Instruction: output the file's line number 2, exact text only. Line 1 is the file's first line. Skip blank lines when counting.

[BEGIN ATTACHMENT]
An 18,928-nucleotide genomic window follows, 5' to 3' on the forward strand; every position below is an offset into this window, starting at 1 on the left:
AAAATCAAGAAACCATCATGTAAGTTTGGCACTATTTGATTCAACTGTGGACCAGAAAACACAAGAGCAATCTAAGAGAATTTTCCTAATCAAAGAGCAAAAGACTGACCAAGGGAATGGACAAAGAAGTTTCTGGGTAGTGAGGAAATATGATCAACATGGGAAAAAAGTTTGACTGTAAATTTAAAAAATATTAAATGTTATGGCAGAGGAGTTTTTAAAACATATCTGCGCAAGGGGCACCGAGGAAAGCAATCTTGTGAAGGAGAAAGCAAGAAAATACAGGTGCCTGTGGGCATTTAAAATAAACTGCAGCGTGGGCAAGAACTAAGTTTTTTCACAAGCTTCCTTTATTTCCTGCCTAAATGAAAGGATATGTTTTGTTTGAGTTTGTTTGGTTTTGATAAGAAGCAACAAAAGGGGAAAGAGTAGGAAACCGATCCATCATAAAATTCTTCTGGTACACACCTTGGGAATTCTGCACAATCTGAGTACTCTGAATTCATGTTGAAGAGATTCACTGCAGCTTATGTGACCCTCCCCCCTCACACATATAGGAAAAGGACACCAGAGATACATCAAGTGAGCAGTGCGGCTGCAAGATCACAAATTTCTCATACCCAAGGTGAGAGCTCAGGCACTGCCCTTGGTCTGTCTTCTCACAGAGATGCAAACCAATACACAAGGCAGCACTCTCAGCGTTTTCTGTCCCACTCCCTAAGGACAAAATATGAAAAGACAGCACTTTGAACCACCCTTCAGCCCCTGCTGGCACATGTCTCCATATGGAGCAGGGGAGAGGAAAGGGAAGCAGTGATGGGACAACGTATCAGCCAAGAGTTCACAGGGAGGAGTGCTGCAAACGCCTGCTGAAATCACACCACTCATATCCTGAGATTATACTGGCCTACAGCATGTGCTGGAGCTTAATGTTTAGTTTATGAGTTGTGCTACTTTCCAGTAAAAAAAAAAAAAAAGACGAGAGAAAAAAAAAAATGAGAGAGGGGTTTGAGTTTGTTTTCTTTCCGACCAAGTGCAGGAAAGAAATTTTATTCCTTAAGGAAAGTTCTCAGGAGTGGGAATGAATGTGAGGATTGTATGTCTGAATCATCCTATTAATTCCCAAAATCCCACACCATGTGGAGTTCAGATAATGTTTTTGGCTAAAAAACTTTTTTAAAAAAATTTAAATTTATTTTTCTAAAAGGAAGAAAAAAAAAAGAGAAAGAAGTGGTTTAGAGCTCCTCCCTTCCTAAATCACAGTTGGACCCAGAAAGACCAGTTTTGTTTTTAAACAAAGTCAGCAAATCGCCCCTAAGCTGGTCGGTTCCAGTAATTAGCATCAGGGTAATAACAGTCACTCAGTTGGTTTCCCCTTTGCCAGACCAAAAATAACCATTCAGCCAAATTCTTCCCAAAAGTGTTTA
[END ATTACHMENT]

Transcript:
AAAATCAAGAAACCATCATGTAAGTTTGGCACTATTTGATTCAACTGTGGACCAGAAAACACAAGAGCAATCTAAGAGAATTTTCCTAATCAAAGAGCAAAAGACTGACCAAGGGAATGGACAAAGAAGTTTCTGGGTAGTGAGGAAATATGATCAACATGGGAAAAAAGTTTGACTGTAAATTTAAAAAATATTAAATGTTATGGCAGAGGAGTTTTTAAAACATATCTGCGCAAGGGGCACCGAGGAAAGCAATCTTGTGAAGGAGAAAGCAAGAAAATACAGGTGCCTGTGGGCATTTAAAATAAACTGCAGCGTGGGCAAGAACTAAGTTTTTTCACAAGCTTCCTTTATTTCCTGCCTAAATGAAAGGATATGTTTTGTTTGAGTTTGTTTGGTTTTGATAAGAAGCAACAAAAGGGGAAAGAGTAGGAAACCGATCCATCATAAAATTCTTCTGGTACACACCTTGGGAATTCTGCACAATCTGAGTACTCTGAATTCATGTTGAAGAGATTCACTGCAGCTTATGTGACCCTCCCCCCTCACACATATAGGAAAAGGACACCAGAGATACATCAAGTGAGCAGTGCGGCTGCAAGATCACAAATTTCTCATACCCAAGGTGAGAGCTCAGGCACTGCCCTTGGTCTGTCTTCTCACAGAGATGCAAACCAATACACAAGGCAGCACTCTCAGCGTTTTCTGTCCCACTCCCTAAGGACAAAATATGAAAAGACAGCACTTTGAACCACCCTTCAGCCCCTGCTGGCACATGTCTCCATATGGAGCAGGGGAGAGGAAAGGGAAGCAGTGATGGGACAACGTATCAGCCAAGAGTTCACAGGGAGGAGTGCTGCAAACGCCTGCTGAAATCACACCACTCATATCCTGAGATTATACTGGCCTACAGCATGTGCTGGAGCTTAATGTTTAGTTTATGAGTTGTGCTACTTTCCAGTAAAAAAAAAAAAAAAGACGAGAGAAAAAAAAAAATGAGAGAGGGGTTTGAGTTTGTTTTCTTTCCGACCAAGTGCAGGAAAGAAATTTTATTCCTTAAGGAAAGTTCTCAGGAGTGGGAATGAATGTGAGGATTGTATGTCTGAATCATCCTATTAATTCCCAAAATCCCACACCATGTGGAGTTCAGATAATGTTTTTGGCTAAAAAACTTTTTTAAAAAAATTTAAATTTATTTTTCTAAAAGGAAGAAAAAAAAAAGAGAAAGAAGTGGTTTAGAGCTCCTCCCTTCCTAAATCACAGTTGGACCCAGAAAGACCAGTTTTGTTTTTAAACAAAGTCAGCAAATCGCCCCTAAGCTGGTCGGTTCCAGTAATTAGCATCAGGGTAATAACAGTCACTCAGTTGGTTTCCCCTTTGCCAGACCAAAAATAACCATTCAGCCAAATTCTTCCCAAAAGTGTTTA